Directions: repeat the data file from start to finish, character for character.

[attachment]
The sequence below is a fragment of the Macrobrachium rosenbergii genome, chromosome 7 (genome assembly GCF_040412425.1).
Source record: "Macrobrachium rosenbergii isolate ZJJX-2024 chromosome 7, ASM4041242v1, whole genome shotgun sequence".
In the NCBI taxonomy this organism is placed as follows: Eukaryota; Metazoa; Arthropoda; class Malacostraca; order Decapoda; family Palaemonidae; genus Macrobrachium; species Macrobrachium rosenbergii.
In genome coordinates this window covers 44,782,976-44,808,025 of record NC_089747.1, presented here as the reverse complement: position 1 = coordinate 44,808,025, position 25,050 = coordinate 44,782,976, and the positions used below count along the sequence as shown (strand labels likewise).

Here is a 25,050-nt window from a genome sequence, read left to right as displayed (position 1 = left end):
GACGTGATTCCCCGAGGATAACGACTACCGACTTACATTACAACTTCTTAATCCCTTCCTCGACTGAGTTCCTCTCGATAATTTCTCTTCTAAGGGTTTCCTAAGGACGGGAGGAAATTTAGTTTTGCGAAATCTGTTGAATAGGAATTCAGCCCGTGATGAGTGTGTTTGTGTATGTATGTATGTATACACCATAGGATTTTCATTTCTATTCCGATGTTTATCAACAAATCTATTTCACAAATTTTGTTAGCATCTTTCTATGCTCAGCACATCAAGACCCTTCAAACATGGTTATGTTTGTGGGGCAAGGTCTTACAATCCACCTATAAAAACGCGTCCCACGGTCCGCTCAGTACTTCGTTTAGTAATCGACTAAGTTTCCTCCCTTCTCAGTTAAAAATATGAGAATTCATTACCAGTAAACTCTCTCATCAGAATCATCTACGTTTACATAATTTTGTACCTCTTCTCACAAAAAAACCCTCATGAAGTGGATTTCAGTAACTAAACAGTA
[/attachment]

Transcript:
The sequence below is a fragment of the Macrobrachium rosenbergii genome, chromosome 7 (genome assembly GCF_040412425.1).
Source record: "Macrobrachium rosenbergii isolate ZJJX-2024 chromosome 7, ASM4041242v1, whole genome shotgun sequence".
In the NCBI taxonomy this organism is placed as follows: Eukaryota; Metazoa; Arthropoda; class Malacostraca; order Decapoda; family Palaemonidae; genus Macrobrachium; species Macrobrachium rosenbergii.
In genome coordinates this window covers 44,782,976-44,808,025 of record NC_089747.1, presented here as the reverse complement: position 1 = coordinate 44,808,025, position 25,050 = coordinate 44,782,976, and the positions used below count along the sequence as shown (strand labels likewise).

Here is a 25,050-nt window from a genome sequence, read left to right as displayed (position 1 = left end):
GACGTGATTCCCCGAGGATAACGACTACCGACTTACATTACAACTTCTTAATCCCTTCCTCGACTGAGTTCCTCTCGATAATTTCTCTTCTAAGGGTTTCCTAAGGACGGGAGGAAATTTAGTTTTGCGAAATCTGTTGAATAGGAATTCAGCCCGTGATGAGTGTGTTTGTGTATGTATGTATGTATACACCATAGGATTTTCATTTCTATTCCGATGTTTATCAACAAATCTATTTCACAAATTTTGTTAGCATCTTTCTATGCTCAGCACATCAAGACCCTTCAAACATGGTTATGTTTGTGGGGCAAGGTCTTACAATCCACCTATAAAAACGCGTCCCACGGTCCGCTCAGTACTTCGTTTAGTAATCGACTAAGTTTCCTCCCTTCTCAGTTAAAAATATGAGAATTCATTACCAGTAAACTCTCTCATCAGAATCATCTACGTTTACATAATTTTGTACCTCTTCTCACAAAAAAACCCTCATGAAGTGGATTTCAGTAACTAAACAGTA